There are times talking to Jencks – or him talking to you; he’s capable of quite a lot of talk – when your mind has to run to keep up. But it’s never dull. This funny, gregarious man is bursting with ideas that he needs, by whatever means, verbal or visual, to communicate. But he never loses his sense of the fun of it all. Or that this, after all, is not a science lesson but a garden. A tour of the Black Hole Terrace is cosmically epic with its demonstration of the “spaghetti-fying effect of falling into a black hole. You get stretched; you become nothing. Then you emerge through a wormhole into a self-similar, fractal universe, with another universe coming out of it. This becomes,” he says, indicating a tall post wrapped in aluminium ribbons, “a maypole?” I suggest. “No. Not a maypole. It’s a plasma jet 150,000 light years tall, sucking space time in and ripping it apart.” Dizzying. But there’s also a practical aspect. “You can eat on the terrace and these fractals are useful for sitting on, with a drink. We made the terrace because it rains so much that if you put out tables and chairs they sink into the lawn.”
We are ending our tour of the Fractal Terrace when Jencks’s wife Louisa meets us with some wild strawberries. As a granddaughter of the Marquess of Anglesey she has a family understanding of landscape – as well as having been previously married to the Oxford don and garden writer Robin Lane Fox. “Don’t exhaust him,” she advises her husband, while warning that a limb has come off one of the trees by the Quark Walk. But there’s more to explore and I’m eager to see it. There’s The Nonsense Folly that began life as a pavilion partially designed by Jencks’s friend, the late James Stirling, architect of the Neue Staatsgalerie in Stuttgart, Germany. Another friend, the Prince of Wales’s urbanist Léon Krier, saw the result. “I asked him what he thought and he indicated his complete dislike of it with a thumbs down. But he was a classicist and this is an irrational building.” The DNA Garden of the Six Senses is constructed around sculptures by Jencks, evoking the conventional five senses, as well as the unexplained sixth – intended, I think, as feminine intuition. The sense of touch has a hand, looking curiously like a washing-up glove, designed to wave in the breeze; amid the planting around it are nettles. Elsewhere the Comet Bridge explores the theme of Jencks’s book The Universe in the Landscape, where the otherwise smooth development of nature is sometimes interrupted and fast-tracked by unpredictable cosmic events, such as the collision of comets with the earth. I end the day with my head reeling.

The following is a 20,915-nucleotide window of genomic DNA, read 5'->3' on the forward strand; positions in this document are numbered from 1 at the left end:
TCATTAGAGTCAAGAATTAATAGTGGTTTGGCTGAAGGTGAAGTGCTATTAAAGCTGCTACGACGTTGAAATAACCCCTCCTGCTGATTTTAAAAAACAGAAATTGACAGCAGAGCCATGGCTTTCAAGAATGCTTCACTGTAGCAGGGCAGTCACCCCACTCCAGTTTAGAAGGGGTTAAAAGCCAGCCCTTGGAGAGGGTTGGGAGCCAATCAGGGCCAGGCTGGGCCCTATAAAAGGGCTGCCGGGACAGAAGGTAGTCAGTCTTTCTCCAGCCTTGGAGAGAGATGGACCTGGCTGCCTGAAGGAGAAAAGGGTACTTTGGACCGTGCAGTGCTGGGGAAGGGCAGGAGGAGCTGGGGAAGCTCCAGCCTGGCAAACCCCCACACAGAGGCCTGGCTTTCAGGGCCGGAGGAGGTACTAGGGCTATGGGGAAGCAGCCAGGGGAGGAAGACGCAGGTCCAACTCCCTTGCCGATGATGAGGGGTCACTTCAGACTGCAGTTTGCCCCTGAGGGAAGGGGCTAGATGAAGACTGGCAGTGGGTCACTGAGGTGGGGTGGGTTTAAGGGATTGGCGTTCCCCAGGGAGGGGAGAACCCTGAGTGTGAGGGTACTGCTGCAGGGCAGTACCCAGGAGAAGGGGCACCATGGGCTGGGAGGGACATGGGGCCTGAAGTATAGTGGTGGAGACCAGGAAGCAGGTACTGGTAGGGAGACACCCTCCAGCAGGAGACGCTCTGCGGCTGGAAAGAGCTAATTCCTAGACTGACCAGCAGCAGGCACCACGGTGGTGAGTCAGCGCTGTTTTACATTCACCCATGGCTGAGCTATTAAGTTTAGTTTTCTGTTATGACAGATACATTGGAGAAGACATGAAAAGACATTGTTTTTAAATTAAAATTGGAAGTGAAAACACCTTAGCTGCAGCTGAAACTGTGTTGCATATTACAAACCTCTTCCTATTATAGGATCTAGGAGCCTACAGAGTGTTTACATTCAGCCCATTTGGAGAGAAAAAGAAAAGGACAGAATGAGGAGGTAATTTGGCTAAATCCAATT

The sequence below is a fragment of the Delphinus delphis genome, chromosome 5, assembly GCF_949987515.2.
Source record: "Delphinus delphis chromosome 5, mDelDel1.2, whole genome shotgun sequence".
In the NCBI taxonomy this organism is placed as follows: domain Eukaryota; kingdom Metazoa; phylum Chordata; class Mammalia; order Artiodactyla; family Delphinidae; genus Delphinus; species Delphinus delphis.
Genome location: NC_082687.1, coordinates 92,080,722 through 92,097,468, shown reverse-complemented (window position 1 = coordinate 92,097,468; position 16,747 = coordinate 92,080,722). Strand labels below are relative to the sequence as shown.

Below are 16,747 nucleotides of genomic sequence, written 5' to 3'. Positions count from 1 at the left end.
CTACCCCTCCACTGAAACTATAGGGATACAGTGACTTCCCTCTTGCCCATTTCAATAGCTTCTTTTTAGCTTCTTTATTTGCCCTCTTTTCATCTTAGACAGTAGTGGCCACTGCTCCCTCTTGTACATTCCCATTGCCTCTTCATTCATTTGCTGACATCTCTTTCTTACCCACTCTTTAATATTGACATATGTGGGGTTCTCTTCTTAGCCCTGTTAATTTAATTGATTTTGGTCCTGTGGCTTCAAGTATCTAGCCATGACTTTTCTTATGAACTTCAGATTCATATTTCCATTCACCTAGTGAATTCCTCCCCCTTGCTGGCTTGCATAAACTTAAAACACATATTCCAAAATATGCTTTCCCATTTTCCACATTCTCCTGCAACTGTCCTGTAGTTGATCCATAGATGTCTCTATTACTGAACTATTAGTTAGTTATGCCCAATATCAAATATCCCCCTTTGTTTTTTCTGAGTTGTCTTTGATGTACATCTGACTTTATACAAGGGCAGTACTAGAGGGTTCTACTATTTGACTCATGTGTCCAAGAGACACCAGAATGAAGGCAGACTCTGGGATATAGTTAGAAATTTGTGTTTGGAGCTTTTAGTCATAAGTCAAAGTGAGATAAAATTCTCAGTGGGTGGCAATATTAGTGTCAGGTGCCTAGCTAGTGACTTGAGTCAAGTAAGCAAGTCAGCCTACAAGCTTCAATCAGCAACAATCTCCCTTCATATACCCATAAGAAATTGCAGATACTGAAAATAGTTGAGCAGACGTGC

Whatever you may make of Jencks’s cosmology, there’s an infectious excitement to his vision. This communicates to his art. “One of the people to live near Portrack in former times, beyond Robbie Burns, was James Clerk Maxwell – the Victorian scientist who discovered the electromagnetic field. Field… when I heard that my ears pricked up.” Magnetic field had suggested the fields that can be seen from the house – and Jencks was off. The Crawick Multiverse may not answer every question one might pose about life, the universe and everything – as Douglas Adams might have put it – but it succeeds brilliantly in its primary purpose: healing the scars left by an open-cast mine through the creation of a great early-21st-century garden. How long before Jencks turns his imagination to other alien terrains in need of beautification? I predict a garden on Mars.